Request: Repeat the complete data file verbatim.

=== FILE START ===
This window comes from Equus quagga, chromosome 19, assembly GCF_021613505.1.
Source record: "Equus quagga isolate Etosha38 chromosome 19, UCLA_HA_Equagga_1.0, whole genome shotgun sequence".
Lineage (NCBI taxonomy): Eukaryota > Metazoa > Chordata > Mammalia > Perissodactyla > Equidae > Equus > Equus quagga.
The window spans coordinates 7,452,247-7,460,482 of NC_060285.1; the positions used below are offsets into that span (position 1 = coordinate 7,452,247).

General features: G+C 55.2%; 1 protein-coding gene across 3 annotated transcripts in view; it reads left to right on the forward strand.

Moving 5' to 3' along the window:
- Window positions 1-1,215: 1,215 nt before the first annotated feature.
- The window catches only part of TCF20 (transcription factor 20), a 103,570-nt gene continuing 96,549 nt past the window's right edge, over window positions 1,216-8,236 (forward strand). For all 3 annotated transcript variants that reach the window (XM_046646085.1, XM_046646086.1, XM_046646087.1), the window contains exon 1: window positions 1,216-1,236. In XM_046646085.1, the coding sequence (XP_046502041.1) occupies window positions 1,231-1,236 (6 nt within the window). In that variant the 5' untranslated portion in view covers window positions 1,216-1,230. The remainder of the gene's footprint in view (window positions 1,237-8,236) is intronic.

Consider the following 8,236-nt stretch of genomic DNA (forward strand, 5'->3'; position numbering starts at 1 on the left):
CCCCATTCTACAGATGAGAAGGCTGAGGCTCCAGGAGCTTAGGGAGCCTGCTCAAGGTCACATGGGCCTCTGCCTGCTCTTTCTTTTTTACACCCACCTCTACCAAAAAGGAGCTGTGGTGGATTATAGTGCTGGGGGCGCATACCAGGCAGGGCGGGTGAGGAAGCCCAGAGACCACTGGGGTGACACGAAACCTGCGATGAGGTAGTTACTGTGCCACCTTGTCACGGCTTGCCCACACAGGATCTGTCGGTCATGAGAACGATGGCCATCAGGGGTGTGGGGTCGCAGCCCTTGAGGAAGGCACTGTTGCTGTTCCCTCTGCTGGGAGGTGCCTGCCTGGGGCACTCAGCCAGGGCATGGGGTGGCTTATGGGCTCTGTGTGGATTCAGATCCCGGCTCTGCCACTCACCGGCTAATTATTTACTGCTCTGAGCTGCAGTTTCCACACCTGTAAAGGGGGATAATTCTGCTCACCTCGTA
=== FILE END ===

This window comes from Equus quagga, chromosome 19, assembly GCF_021613505.1.
Source record: "Equus quagga isolate Etosha38 chromosome 19, UCLA_HA_Equagga_1.0, whole genome shotgun sequence".
Lineage (NCBI taxonomy): Eukaryota > Metazoa > Chordata > Mammalia > Perissodactyla > Equidae > Equus > Equus quagga.
The window spans coordinates 7,452,247-7,460,482 of NC_060285.1; the positions used below are offsets into that span (position 1 = coordinate 7,452,247).

General features: G+C 55.2%; 1 protein-coding gene across 3 annotated transcripts in view; it reads left to right on the forward strand.

Moving 5' to 3' along the window:
- Window positions 1-1,215: 1,215 nt before the first annotated feature.
- The window catches only part of TCF20 (transcription factor 20), a 103,570-nt gene continuing 96,549 nt past the window's right edge, over window positions 1,216-8,236 (forward strand). For all 3 annotated transcript variants that reach the window (XM_046646085.1, XM_046646086.1, XM_046646087.1), the window contains exon 1: window positions 1,216-1,236. In XM_046646085.1, the coding sequence (XP_046502041.1) occupies window positions 1,231-1,236 (6 nt within the window). In that variant the 5' untranslated portion in view covers window positions 1,216-1,230. The remainder of the gene's footprint in view (window positions 1,237-8,236) is intronic.

Consider the following 8,236-nt stretch of genomic DNA (forward strand, 5'->3'; position numbering starts at 1 on the left):
CCCCATTCTACAGATGAGAAGGCTGAGGCTCCAGGAGCTTAGGGAGCCTGCTCAAGGTCACATGGGCCTCTGCCTGCTCTTTCTTTTTTACACCCACCTCTACCAAAAAGGAGCTGTGGTGGATTATAGTGCTGGGGGCGCATACCAGGCAGGGCGGGTGAGGAAGCCCAGAGACCACTGGGGTGACACGAAACCTGCGATGAGGTAGTTACTGTGCCACCTTGTCACGGCTTGCCCACACAGGATCTGTCGGTCATGAGAACGATGGCCATCAGGGGTGTGGGGTCGCAGCCCTTGAGGAAGGCACTGTTGCTGTTCCCTCTGCTGGGAGGTGCCTGCCTGGGGCACTCAGCCAGGGCATGGGGTGGCTTATGGGCTCTGTGTGGATTCAGATCCCGGCTCTGCCACTCACCGGCTAATTATTTACTGCTCTGAGCTGCAGTTTCCACACCTGTAAAGGGGGATAATTCTGCTCACCTCGTA